Index May Help Predict 10-Year Mortality Among Older AdultsMain Category: Seniors / Aging
Article Date: 07 Mar 2013 - 2:00 PST
Index May Help Predict 10-Year Mortality Among Older Adults
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"Recent guidelines recommend considering patients' life expectancy when deciding whether to pursue preventive interventions with long lag times to benefit (7 years or more) such as colorectal cancer screening and intensive glycemic control for diabetes. However, most mortality indices have focused on short-term risk (5 years or less)," writes Marisa Cruz, M.D., of the University of California, San Francisco, and colleagues. The researchers examined whether their previously developed 4-year mortality index accurately predicted 10-year mortality.
As reported in a Research Letter, this analysis used 1998 data from the Health and Retirement Study (HRS), a nationally representative cohort of community-dwelling U.S. adults older than 50 years. The primary predictor was a 12-item mortality index, and participants received points depending on answers to the following: age; sex; current tobacco use; body mass index; diabetes; nonskin cancers; chronic lung disease; heart failure; difficulty bathing; difficulty managing finances; difficulty walking several blocks; and difficulty pushing/pulling large objects. The primary outcome was death through 2008 (10-year mortality). A risk score was calculated for each participant by summing the points for each risk factor present.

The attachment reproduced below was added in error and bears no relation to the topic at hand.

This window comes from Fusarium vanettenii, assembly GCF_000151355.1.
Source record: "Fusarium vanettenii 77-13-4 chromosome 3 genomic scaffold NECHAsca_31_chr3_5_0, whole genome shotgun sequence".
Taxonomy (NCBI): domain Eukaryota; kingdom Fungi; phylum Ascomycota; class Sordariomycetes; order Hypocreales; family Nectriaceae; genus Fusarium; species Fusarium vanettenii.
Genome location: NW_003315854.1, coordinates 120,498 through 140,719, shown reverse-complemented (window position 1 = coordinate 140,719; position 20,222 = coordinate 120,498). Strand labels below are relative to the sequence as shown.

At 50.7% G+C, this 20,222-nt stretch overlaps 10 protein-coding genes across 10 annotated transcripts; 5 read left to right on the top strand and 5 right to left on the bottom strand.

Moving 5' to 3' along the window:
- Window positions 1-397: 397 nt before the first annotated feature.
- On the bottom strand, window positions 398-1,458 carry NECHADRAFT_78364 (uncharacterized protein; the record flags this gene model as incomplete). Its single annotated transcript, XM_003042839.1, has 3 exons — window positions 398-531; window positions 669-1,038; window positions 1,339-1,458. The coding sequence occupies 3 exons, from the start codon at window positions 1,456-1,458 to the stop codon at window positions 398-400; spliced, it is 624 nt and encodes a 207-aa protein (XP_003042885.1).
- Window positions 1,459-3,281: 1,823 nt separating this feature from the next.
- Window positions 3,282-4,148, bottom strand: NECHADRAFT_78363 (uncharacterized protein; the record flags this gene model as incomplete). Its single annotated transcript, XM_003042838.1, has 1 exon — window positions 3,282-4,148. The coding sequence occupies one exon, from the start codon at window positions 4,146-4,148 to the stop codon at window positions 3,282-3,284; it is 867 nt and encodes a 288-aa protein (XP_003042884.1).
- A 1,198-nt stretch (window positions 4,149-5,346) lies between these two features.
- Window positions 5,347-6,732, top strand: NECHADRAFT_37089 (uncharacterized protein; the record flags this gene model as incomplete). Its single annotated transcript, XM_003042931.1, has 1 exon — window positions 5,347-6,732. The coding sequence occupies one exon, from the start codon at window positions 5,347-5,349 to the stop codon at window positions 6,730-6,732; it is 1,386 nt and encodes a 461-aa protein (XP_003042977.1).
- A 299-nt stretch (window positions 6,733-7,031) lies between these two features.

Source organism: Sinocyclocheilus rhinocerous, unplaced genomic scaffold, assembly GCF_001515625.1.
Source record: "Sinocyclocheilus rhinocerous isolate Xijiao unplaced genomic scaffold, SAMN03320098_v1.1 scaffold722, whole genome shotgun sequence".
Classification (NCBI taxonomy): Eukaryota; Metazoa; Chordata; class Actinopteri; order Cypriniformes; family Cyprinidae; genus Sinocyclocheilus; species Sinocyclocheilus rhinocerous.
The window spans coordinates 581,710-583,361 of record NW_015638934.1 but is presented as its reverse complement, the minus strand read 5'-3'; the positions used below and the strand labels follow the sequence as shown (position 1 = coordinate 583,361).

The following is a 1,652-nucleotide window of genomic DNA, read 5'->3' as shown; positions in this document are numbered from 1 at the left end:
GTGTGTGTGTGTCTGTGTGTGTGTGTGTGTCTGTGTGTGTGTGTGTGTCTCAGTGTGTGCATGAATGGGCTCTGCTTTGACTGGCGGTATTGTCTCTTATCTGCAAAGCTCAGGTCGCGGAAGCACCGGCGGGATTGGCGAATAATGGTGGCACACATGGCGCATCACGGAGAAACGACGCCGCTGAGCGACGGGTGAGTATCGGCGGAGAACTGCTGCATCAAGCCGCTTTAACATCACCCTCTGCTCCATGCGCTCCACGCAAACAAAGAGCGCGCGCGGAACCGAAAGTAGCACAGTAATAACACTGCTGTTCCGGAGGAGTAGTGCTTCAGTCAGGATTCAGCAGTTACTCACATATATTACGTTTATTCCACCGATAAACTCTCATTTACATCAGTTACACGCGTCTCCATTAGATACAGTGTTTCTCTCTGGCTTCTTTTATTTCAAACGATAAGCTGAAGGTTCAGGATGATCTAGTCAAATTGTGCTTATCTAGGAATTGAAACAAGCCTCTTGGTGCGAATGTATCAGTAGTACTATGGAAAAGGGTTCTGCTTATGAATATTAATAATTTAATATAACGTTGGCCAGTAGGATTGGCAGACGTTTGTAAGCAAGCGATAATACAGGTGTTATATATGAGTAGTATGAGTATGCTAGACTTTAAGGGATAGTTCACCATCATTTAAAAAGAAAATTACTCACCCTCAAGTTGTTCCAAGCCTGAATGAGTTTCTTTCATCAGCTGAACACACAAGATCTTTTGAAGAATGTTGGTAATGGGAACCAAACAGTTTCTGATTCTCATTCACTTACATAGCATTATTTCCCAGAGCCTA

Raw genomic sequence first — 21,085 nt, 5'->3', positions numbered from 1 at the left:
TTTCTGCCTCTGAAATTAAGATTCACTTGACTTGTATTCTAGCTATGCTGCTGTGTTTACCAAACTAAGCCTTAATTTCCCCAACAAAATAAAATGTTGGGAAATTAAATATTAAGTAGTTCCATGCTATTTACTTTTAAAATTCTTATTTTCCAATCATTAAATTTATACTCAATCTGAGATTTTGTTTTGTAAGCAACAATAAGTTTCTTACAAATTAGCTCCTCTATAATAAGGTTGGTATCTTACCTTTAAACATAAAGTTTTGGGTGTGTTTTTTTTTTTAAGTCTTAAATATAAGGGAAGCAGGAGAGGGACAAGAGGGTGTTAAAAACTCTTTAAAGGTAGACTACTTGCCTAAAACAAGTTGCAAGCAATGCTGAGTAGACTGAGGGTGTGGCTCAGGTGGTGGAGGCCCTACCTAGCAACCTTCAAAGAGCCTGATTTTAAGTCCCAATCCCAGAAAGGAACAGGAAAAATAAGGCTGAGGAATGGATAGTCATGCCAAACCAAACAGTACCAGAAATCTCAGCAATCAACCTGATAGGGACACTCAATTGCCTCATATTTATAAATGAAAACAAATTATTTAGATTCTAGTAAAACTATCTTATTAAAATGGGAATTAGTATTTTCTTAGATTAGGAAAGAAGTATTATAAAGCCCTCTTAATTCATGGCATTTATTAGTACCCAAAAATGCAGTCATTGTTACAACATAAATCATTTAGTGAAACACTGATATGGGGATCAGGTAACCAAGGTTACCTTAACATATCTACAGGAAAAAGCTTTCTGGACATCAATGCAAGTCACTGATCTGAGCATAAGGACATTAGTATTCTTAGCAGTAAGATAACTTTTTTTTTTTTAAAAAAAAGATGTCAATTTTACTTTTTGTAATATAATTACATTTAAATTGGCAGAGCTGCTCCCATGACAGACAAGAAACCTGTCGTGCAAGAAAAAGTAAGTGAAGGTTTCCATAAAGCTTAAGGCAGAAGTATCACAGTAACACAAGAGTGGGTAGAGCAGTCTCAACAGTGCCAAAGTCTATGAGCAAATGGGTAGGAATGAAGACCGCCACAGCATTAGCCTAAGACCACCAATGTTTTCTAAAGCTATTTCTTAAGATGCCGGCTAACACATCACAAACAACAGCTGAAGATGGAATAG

The researchers found that in the development cohort, 10-year mortality rates ranged from 2.5 percent (n=12/486) for participants with 0 points to 96 percent (n=298/310) for participants with 14 or more points. In the validation cohort, 10-year mortality rates ranged from 2.3 percent (n=8/354) to 93 percent (n= 239/257).
"We validated a mortality index that accurately stratified older adults into groups at varying risk for 10-year mortality," the authors write. "Patients identified by this index as having a high risk of 10-year mortality may be more likely to be harmed by preventive interventions with long lag times to benefit, whereas patients identified as having a low risk of 10-year mortality may be good candidates for such interventions."
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21 May. 2013. <http://www.medicalnewstoday.com/releases/257296.php>
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